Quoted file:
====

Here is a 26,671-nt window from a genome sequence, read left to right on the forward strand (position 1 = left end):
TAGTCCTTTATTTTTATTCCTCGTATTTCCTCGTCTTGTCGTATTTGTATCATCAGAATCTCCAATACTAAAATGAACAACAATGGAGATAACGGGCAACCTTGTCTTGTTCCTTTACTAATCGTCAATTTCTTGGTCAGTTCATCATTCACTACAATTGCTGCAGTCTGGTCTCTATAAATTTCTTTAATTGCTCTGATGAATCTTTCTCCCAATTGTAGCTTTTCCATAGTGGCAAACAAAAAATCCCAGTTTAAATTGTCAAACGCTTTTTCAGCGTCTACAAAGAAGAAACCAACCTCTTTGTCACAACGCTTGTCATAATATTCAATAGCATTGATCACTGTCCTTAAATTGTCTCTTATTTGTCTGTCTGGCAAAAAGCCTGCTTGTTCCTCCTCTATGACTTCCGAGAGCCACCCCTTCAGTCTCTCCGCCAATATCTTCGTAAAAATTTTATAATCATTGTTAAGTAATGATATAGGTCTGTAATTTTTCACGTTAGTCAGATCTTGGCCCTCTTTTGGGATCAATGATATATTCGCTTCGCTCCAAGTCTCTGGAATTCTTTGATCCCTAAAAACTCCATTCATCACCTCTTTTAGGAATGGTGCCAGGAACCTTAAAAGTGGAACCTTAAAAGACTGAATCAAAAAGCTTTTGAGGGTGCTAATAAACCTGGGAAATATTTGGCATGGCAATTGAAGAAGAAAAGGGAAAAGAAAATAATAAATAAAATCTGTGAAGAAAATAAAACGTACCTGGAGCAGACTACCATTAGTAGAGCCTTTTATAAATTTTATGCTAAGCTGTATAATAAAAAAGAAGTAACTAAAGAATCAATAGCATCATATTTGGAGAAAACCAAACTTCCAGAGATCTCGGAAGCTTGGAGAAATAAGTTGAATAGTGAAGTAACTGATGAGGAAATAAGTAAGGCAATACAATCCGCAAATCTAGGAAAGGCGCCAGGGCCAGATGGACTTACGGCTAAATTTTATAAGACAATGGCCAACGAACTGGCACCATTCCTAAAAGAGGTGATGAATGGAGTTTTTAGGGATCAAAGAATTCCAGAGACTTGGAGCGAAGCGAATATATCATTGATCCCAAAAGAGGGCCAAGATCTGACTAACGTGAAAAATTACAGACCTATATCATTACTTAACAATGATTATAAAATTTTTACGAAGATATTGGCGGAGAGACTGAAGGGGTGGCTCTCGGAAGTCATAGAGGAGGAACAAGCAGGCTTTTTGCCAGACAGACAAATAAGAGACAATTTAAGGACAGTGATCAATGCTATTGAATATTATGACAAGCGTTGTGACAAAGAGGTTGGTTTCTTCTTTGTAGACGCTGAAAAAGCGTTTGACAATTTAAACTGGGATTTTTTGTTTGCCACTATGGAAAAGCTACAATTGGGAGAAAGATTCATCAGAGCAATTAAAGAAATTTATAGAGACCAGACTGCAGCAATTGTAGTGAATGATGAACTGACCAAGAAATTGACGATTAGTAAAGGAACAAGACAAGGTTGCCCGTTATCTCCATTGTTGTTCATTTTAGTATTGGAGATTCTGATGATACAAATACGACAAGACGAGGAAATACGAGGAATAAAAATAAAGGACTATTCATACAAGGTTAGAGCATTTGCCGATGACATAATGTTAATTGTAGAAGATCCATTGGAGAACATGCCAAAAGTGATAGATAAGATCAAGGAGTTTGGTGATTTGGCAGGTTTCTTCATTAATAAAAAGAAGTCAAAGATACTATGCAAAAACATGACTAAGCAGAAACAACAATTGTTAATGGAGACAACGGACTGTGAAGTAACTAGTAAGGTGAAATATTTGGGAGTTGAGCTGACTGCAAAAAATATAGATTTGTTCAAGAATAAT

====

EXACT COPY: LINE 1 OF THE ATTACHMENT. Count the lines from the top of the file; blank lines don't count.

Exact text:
Here is a 26,671-nt window from a genome sequence, read left to right on the forward strand (position 1 = left end):